Mr. Lowe’s office engaged you as well to help him in the final review of the case. He asked you to review some transcripts from a coroner’s inquest to see if the new evidence would change the assessment. He quotes you again to validate the finding.

Given the prominence accorded your work, and it being called into question by the father of the victim, it is well within journalistic practice to seek out opinions of people with some expertise and with some knowledge of your work. That is what the news pieces did.

The Journalistic Standards and Practices calls for accuracy, which it defines in this way:

We seek out the truth in all matters of public interest. We invest our time and our skills to learn, understand and clearly explain the facts to our audience. The production techniques we use serve to present the content in a clear and accessible manner.

And this is what it says about Balance:

We contribute to informed debate on issues that matter to Canadians by reflecting a diversity of opinion. Our content on all platforms presents a wide range of subject matter and views.

On issues of controversy, we ensure that divergent views are reflected respectfully, taking into account their relevance to the debate and how widely held these views are. We also ensure that they are represented over a reasonable period of time.

In this case two of the three people quoted were lawyers who had opposed you in court. The third was a psychologist with appropriate expertise. Had the stories failed to explain the lawyers’ relationship to you and not been clear about their perspective, they would violate standards. But the fact that they disagree with you doesn’t inherently disqualify them. In these stories, the background and position of the lawyers is clearly spelled out. Furthermore, balance dictates that opposing views be presented as well. While the piece talks about a judge that barred you from testifying because he felt your work lacked “scientific foundation,” it also quotes another judge who cited your “extensive 40 years of experience domestically and abroad” and stated that your explanations “were helpful to the jury.” The piece also notes that you are “frequently sought after by U.S. police forces and that you have been recognized as “an expert in reaction, perception and memory by a number of state and federal courts in the U.S.”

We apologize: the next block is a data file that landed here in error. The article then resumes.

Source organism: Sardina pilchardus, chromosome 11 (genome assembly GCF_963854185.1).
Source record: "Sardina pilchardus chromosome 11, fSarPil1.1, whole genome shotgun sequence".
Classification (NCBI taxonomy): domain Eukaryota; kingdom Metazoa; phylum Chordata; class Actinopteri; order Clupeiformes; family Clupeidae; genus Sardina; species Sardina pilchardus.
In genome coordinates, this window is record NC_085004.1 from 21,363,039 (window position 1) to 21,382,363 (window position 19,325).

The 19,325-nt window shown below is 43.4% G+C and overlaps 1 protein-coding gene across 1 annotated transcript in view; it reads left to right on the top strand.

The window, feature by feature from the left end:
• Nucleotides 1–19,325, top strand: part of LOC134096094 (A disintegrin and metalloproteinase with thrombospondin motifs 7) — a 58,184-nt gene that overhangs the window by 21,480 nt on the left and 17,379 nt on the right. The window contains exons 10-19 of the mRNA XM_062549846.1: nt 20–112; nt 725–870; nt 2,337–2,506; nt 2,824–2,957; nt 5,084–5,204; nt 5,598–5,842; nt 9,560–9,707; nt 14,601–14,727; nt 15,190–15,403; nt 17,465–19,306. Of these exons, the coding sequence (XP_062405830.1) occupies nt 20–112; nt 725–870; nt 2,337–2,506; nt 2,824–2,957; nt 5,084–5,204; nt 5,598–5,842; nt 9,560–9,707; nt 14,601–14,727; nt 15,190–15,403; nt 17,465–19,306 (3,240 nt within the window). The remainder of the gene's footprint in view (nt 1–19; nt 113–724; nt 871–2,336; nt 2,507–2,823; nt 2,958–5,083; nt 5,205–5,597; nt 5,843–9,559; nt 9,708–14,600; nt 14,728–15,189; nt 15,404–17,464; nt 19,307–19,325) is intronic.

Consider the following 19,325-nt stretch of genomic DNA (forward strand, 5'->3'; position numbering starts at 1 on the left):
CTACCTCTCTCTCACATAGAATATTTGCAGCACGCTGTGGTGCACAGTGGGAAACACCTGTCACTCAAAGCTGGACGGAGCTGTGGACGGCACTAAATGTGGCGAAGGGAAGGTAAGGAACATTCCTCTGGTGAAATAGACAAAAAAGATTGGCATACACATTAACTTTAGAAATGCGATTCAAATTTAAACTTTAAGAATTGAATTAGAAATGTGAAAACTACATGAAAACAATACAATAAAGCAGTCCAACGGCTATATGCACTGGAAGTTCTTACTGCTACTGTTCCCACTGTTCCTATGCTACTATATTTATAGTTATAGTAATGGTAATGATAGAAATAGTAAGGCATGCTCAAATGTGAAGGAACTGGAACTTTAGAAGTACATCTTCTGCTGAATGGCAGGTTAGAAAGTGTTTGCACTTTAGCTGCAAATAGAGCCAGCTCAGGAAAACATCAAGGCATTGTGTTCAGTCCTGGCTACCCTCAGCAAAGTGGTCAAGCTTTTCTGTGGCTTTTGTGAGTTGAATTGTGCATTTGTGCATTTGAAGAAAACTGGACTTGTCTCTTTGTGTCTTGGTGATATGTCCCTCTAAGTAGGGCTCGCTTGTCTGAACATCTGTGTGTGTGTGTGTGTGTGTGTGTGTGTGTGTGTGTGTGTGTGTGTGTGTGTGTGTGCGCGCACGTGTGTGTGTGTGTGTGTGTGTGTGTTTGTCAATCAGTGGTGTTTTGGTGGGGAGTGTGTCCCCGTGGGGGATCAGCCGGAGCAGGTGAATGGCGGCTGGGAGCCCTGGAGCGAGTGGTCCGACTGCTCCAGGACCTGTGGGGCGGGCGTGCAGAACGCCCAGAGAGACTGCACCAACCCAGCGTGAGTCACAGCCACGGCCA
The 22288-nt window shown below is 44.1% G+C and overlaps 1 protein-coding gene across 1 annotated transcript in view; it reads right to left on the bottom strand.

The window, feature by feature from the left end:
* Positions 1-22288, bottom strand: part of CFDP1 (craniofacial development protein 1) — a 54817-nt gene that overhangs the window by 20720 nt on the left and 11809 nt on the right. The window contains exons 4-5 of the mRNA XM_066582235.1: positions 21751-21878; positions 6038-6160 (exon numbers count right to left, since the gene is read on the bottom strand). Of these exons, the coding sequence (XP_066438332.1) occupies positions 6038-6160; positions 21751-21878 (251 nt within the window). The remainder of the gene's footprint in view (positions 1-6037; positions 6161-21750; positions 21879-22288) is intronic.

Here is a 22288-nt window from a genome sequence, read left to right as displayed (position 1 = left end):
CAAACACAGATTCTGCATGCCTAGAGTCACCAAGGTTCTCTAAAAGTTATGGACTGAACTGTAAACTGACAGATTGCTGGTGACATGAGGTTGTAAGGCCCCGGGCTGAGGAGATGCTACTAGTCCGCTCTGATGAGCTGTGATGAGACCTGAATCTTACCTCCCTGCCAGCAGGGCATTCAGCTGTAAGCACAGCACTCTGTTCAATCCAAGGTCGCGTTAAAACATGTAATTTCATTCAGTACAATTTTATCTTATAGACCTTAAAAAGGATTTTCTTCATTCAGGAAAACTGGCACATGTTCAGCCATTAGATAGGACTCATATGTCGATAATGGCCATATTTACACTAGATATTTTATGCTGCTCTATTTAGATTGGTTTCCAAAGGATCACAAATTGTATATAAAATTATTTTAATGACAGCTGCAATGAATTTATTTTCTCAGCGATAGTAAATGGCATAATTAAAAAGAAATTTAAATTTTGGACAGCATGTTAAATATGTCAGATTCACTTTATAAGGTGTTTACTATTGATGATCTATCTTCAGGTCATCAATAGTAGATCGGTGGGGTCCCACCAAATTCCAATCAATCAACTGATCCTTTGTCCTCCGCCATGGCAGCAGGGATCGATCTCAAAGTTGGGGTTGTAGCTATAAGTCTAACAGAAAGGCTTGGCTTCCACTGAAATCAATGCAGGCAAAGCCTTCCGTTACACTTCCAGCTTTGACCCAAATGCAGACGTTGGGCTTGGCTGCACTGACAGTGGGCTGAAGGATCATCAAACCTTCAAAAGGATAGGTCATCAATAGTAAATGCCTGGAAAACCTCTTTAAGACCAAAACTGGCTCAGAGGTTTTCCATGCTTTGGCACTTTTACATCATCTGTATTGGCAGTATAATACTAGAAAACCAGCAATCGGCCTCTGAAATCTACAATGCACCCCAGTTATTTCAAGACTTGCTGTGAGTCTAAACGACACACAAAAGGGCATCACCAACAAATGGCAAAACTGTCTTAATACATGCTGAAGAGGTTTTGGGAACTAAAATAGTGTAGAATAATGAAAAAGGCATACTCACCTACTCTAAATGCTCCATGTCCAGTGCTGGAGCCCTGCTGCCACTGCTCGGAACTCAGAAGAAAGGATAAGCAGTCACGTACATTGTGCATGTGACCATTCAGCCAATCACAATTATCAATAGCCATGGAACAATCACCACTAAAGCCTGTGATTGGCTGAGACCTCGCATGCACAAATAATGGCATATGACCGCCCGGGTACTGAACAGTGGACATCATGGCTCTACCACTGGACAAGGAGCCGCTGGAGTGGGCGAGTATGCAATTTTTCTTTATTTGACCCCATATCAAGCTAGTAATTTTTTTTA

Given all this, it is puzzling that you fault Mr. Petrovich’s use of the c-v you provided him. He did seek further clarification and let you know he wanted your perspective on the criticism being levelled against you. It is a challenge for reporters seeking to achieve balance when the person involved, for whatever valid reason, declines to be interviewed. To drop the story at that point would provide a veto to any principal in a story he or she chooses not to comment on. The challenge becomes how to compensate to create as full a picture as possible. I believe the reporter did so, given the constraints he was working under. The story dealing with the controversy over your work in the context of the Paul Boyd case provided both criticism and support for your role in the field. There was no violation of CBC journalistic policy.

Esther Enkin
CBC Ombudsman